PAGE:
This month is national slavery and human trafficking prevention month has the creed by presidential proclamation. January is also known as human trafficking awareness month. This is an issue that severely impacts Indian Country. Indigenous people are at a higher risk of human trafficking, according to the national Indigenous women's resource center. But one nonprofit is dedicated to helping others who are coming out of human trafficking. Hopi citizen Maureen Lomahaptewa is a certified peer victim specialist at The Life Link and she has been working with the program for 10 years. She joins us today to talk about how this issue impacts families and what you can do to spot the warning signs.
It's a maze in Washington D.C. Locals are reporting that it's taking twice as long to get to work and it's not due to traffic, but rather the huge barriers that are now set up all around the Capitol and White House. Our deputy managing editor Jourdan Bennett-Begaye spent five hours navigating the massive security and she takes us on her tour that started at 1:00 PM and ended as the sun went down around 6:00 PM. Jordan joins the newscast to tell us more about the preparations.
A slice of our Indigenous world
The new administration is wasting no time to reverse some of the more controversial decisions from the past four years and that may include one key pipeline. And we have more on a bill that could create a process to rename Utah landmarks that are offensive to Native Americans. Plus An Indigenous middle school in Northern Wisconsin is launching its way into history. Also we'll tell you more on the Cherokee Nation in Oklahoma's first hunting and fishing reserve. You'll find on all of these stories at the top of the newscast today.
Some quotes from todays show
"This issue is very important due to the fact that it happens in our backyards today. It happens with family members with people you don't even know that are walking on the street. You don't know the situations that they may come across, especially with children and young teens. A lot of the victims that we had worked with come from a lot of vulnerable homes backgrounds, foster care system, and also it is within the rich communities as well."
"You just never know the type of situation that any one of us could walk into with human trafficking. Any person walking on the street, even myself to you as well. We could be targets and they do target a lot of vulnerable people, but it could happen to any one of us. So that's why it's so important to educate, learn and talk about human trafficking amongst each other and in your communities and worldwide."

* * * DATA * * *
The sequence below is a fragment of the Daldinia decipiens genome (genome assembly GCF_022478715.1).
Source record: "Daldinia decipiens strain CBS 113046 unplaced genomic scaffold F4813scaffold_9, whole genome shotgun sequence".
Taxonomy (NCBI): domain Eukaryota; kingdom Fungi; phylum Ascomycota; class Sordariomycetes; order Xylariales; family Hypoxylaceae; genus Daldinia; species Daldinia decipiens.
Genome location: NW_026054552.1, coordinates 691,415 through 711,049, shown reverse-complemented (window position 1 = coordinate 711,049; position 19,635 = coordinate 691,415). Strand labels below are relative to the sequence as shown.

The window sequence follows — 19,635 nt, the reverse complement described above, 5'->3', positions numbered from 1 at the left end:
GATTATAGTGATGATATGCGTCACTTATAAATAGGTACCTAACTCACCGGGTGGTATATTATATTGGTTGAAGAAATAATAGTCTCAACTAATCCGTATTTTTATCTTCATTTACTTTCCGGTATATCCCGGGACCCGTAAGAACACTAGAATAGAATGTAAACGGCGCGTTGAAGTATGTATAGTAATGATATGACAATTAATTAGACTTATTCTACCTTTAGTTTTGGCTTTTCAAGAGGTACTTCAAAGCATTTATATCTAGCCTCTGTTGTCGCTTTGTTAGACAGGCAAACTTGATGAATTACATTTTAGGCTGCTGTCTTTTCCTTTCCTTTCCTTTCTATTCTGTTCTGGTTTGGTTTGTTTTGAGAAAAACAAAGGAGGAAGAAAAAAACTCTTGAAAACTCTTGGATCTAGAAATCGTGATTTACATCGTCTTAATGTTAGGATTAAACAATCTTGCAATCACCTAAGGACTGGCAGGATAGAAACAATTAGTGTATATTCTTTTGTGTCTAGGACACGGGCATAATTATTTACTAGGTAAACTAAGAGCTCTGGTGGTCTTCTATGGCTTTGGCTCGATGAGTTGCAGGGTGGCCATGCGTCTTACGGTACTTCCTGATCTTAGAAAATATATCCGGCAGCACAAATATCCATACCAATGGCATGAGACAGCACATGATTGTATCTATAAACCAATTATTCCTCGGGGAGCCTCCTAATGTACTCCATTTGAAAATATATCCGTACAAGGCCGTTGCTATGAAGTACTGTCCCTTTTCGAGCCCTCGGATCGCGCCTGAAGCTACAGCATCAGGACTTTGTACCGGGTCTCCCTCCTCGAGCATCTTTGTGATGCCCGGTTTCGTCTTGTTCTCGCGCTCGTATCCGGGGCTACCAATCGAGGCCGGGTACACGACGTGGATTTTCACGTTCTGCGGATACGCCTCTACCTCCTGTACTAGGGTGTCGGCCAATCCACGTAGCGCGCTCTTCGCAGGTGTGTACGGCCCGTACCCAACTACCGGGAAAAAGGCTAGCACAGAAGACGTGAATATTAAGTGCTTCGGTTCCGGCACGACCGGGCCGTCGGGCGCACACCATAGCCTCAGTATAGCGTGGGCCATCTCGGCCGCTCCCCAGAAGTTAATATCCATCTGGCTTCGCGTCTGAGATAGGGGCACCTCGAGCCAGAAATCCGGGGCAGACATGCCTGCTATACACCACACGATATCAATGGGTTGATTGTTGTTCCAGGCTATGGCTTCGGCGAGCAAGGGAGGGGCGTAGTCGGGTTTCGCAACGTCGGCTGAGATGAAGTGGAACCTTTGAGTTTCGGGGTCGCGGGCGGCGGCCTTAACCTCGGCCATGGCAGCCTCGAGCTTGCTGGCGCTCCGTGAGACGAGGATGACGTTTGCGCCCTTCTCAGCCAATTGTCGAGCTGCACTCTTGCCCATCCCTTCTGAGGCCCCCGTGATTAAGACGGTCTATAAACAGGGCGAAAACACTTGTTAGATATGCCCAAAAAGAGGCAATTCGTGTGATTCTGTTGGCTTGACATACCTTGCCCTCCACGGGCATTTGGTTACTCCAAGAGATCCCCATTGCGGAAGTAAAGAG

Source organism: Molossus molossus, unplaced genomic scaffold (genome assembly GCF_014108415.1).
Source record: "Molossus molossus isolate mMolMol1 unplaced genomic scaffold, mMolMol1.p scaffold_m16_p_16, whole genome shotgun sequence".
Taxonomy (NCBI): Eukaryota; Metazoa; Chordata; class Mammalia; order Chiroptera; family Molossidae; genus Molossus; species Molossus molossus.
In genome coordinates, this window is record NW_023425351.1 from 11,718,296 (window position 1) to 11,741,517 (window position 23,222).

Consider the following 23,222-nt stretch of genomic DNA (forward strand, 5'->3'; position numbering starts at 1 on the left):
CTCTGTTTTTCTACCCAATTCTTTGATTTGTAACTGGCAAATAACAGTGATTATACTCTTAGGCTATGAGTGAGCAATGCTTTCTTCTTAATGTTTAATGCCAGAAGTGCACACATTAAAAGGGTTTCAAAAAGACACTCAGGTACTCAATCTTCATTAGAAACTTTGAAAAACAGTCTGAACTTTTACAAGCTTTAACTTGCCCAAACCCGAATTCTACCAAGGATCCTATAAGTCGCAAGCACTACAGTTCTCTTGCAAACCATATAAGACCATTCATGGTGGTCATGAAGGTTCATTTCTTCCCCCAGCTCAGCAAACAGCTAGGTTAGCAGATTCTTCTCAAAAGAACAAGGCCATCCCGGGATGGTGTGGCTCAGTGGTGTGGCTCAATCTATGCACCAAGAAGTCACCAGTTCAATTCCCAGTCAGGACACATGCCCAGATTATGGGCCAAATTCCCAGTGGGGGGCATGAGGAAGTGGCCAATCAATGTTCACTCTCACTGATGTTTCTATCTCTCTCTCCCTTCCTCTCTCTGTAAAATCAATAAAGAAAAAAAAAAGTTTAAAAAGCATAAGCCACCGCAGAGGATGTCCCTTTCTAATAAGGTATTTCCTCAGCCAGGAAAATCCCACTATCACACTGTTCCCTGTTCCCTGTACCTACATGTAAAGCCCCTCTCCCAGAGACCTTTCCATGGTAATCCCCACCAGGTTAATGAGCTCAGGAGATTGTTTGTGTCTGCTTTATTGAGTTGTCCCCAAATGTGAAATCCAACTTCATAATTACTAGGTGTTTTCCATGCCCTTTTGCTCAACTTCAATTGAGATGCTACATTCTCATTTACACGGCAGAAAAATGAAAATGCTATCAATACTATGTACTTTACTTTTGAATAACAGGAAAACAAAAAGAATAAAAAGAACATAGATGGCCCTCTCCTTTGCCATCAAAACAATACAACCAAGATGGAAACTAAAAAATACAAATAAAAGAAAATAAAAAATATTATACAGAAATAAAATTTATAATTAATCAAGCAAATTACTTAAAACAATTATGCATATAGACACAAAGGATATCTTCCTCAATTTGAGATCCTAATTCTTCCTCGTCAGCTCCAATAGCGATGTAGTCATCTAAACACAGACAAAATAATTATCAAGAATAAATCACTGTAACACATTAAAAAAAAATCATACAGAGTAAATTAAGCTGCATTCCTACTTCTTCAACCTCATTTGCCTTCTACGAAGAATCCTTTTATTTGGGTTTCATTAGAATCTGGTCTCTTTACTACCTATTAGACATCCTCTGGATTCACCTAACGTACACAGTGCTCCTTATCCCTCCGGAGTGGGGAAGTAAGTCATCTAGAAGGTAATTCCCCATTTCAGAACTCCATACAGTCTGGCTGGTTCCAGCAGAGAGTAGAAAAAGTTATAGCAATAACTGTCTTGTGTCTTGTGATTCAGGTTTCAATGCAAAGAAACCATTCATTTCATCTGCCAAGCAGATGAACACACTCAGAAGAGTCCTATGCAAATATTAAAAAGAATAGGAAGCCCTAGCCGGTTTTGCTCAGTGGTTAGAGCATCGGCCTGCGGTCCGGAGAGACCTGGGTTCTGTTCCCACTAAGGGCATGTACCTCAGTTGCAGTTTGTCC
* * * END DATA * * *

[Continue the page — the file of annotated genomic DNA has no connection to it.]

"I think just the piece of it that a lot of people don't understand is that it happens a lot within homes. A lot of children are trafficked by their own parents, relatives, uncles, aunts. A lot of people think human trafficking has a lot to do with the movies that are put out. But that's just all glamorized and it's not realistic. And a lot of people don't understand how a victim becomes a victim of trafficking."
"Well, Mark it was freezing and it's expected to be even colder tomorrow. So I'm wondering how we're all going to stay warm out there, we'll see how the wind goes. It took five hours just navigating, cause it was definitely a maze as you said. There were barricades everywhere, everywhere that I would typically walk just on like a summer day, but every time I was going to the sidewalk, I was met with fences."
"There's only very few entrances and even then there are troops everywhere. There are secret service everywhere asking you questions, who you are, what your credentials are and directing you toward the right path. I think it was very chilling, just watching, walking in an area that was so populated by tourists and tour buses and government officials and all that to become a place that's so fenced in and barricaded."
"And I think as a woman of color, it was definitely a chilling and different experience. Although I did feel safe, it felt very intimidating to be in all of that. I talked to this white, blonde haired reporter. He asked us all, did you have any trouble getting into the area we were at? I was like, no, but he's all, well I had a troop follow me for three blocks. My jaw just dropped and I was like, wow, no, I didn't have any trouble. He flipped back his hair and said well, I kind of fit the profile. And it just took everything in me to not say welcome to my world."
Mark Trahant, Shoshone-Bannock, is editor of Indian Country Today. On Twitter: @TrahantReports Trahant is based in Phoenix.
Jourdan Bennett-Begaye, Diné, is the deputy managing editor for Indian Country Today based in Washington, D.C. Follow her on Twitter: @jourdanbb or email her at firstname.lastname@example.org. Bennett-Begaye’s Grey’s Anatomy obsession started while attending the S.I. Newhouse School of Public Communications.